Federal Court Awards $2.3 Billion to USS Pueblo Crew Members, Families
in Terrorism Case Against North Korea...
Air Force General, Known for Leadership in Son Tay Raid, Dies at 100...
Leatherneck Aviation Museum In Danger of Shutdown
Museum Has The Largest Collection Of
Historical Aircraft, Flown By Marine Corps Aviators,
In The World
Our history and the courageous
people who made the best of it happen are too often
ignored or left to fade away by those who really
should pay it the proper respect. Unfortunately;
more evidence of that situation has reached us here
On April 1, 2021, the United States Marine Corps
intends to permanently close the Flying Leatherneck
PLEASE read all the way down beyond the Daily Mail news article
link! The emails distributed with permission.
From: POW Network <email@example.com>
Sent: 18 February, 2021 15:23
From: Bob Miller
Sent: 20 February, 2021 13:17
Subject: Re: FW: news
... I am constantly amazed at
the continuing "expose's" those with Gulf War Syndrome from the 1991
and 2002 Iraqi interventions.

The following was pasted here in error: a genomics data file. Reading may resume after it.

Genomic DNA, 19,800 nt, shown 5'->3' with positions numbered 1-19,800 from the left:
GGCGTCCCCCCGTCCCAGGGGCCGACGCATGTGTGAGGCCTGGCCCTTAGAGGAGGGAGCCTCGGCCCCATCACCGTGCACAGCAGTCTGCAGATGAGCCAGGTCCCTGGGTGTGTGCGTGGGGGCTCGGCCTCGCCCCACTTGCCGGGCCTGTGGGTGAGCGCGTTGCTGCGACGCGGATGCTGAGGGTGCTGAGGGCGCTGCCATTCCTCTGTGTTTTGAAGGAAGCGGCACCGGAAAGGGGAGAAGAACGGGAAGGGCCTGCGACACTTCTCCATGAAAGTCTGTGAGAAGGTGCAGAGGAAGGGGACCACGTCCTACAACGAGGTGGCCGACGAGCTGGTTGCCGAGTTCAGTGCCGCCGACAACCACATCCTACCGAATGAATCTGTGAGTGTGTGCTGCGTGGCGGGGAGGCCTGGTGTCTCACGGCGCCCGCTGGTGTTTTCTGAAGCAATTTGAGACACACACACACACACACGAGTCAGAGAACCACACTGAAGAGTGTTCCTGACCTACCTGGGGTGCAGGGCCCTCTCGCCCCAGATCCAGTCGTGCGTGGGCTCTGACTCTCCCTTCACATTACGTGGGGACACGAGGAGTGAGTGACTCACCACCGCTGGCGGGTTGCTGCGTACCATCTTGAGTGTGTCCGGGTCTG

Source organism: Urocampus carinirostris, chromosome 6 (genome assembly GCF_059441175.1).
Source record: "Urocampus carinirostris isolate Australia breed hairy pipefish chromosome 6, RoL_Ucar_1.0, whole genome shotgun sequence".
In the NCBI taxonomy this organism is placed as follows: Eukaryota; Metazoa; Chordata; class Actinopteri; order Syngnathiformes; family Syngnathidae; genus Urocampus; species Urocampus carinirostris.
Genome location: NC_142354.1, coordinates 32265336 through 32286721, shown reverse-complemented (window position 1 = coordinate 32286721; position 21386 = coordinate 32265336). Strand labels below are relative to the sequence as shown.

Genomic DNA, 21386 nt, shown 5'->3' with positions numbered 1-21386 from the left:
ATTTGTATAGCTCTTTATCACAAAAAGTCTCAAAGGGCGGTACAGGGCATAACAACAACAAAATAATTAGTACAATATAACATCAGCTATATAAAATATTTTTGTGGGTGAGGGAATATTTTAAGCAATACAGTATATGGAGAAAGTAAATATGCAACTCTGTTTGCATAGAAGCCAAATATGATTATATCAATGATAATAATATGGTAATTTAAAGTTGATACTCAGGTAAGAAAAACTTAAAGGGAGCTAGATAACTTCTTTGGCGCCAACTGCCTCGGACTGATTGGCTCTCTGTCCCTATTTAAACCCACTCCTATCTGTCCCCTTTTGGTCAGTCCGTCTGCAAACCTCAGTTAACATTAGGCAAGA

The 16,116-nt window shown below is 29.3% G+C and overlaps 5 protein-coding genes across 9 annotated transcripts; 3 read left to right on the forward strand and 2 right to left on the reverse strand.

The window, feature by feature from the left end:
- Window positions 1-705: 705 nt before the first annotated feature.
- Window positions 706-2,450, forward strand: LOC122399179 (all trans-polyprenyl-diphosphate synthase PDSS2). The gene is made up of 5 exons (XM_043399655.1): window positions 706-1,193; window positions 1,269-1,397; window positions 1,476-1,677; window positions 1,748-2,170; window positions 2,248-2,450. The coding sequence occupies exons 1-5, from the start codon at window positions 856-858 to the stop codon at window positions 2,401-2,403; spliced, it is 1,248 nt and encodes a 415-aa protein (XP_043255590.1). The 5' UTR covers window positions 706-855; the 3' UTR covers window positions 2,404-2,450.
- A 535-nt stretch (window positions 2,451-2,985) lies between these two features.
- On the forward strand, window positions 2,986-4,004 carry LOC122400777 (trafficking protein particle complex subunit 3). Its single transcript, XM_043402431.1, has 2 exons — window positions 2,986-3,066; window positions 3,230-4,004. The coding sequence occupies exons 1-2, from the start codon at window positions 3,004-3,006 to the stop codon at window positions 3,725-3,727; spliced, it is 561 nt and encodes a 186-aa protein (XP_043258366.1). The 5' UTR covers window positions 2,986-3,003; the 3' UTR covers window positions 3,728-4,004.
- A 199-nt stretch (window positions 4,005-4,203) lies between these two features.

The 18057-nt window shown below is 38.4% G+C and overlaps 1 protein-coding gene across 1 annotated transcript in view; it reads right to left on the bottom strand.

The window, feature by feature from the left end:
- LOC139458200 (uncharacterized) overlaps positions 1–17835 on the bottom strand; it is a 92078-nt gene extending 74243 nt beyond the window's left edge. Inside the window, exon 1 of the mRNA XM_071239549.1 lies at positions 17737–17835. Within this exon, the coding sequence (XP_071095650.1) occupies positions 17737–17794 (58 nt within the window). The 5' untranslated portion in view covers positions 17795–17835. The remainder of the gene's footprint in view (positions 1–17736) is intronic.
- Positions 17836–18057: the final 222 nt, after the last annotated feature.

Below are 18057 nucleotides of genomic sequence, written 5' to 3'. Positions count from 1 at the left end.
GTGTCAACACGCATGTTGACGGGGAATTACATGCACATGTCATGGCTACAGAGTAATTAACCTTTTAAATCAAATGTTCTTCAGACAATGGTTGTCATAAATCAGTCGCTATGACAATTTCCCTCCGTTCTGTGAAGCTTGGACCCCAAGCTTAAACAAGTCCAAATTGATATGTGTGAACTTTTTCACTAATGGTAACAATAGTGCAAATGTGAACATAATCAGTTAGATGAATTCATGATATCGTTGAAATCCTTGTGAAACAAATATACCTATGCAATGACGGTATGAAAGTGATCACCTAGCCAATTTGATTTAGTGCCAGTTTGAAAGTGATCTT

My 300 page nonfiction book,
"America's Disposable Soldiers: The Real Truth Behind Gulf
War Illness," with 27 pages and 403 references, which came out
in 2002, was completely ignored by DOD and the Pentagon, but
not before they threatened me with court action for violation of
the National Security Act, and prison time if I did not cease
and desist my research to prove there was not only Sarin in
Iraq, but a host of other chemical weapons to which our veterans
were exposed. I had served for four years as a DIA Mideast
intel analyst from 1991 through 1994, saw report after report
about our troops being exposed to Sarin, and saw what was not
being reported!. Most of it was highly classified and code word.
Only some years later around 1997 did I get so annoyed over the
continuing cover up that I started gathering information with
some help from friends up the river. By 1999 I knew I was in